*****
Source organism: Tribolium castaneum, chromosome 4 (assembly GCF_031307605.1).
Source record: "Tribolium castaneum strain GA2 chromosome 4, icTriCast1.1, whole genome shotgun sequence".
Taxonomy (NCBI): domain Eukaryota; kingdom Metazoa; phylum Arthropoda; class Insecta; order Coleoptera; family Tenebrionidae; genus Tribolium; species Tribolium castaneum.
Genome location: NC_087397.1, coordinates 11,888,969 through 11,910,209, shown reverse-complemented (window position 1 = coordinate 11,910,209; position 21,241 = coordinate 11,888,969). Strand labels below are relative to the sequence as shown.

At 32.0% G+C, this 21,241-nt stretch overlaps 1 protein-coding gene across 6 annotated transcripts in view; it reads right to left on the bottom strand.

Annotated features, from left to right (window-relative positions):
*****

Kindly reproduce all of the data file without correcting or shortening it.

Source organism: Tribolium castaneum, chromosome 4 (assembly GCF_031307605.1).
Source record: "Tribolium castaneum strain GA2 chromosome 4, icTriCast1.1, whole genome shotgun sequence".
Taxonomy (NCBI): domain Eukaryota; kingdom Metazoa; phylum Arthropoda; class Insecta; order Coleoptera; family Tenebrionidae; genus Tribolium; species Tribolium castaneum.
Genome location: NC_087397.1, coordinates 11,888,969 through 11,910,209, shown reverse-complemented (window position 1 = coordinate 11,910,209; position 21,241 = coordinate 11,888,969). Strand labels below are relative to the sequence as shown.

At 32.0% G+C, this 21,241-nt stretch overlaps 1 protein-coding gene across 6 annotated transcripts in view; it reads right to left on the bottom strand.

Annotated features, from left to right (window-relative positions):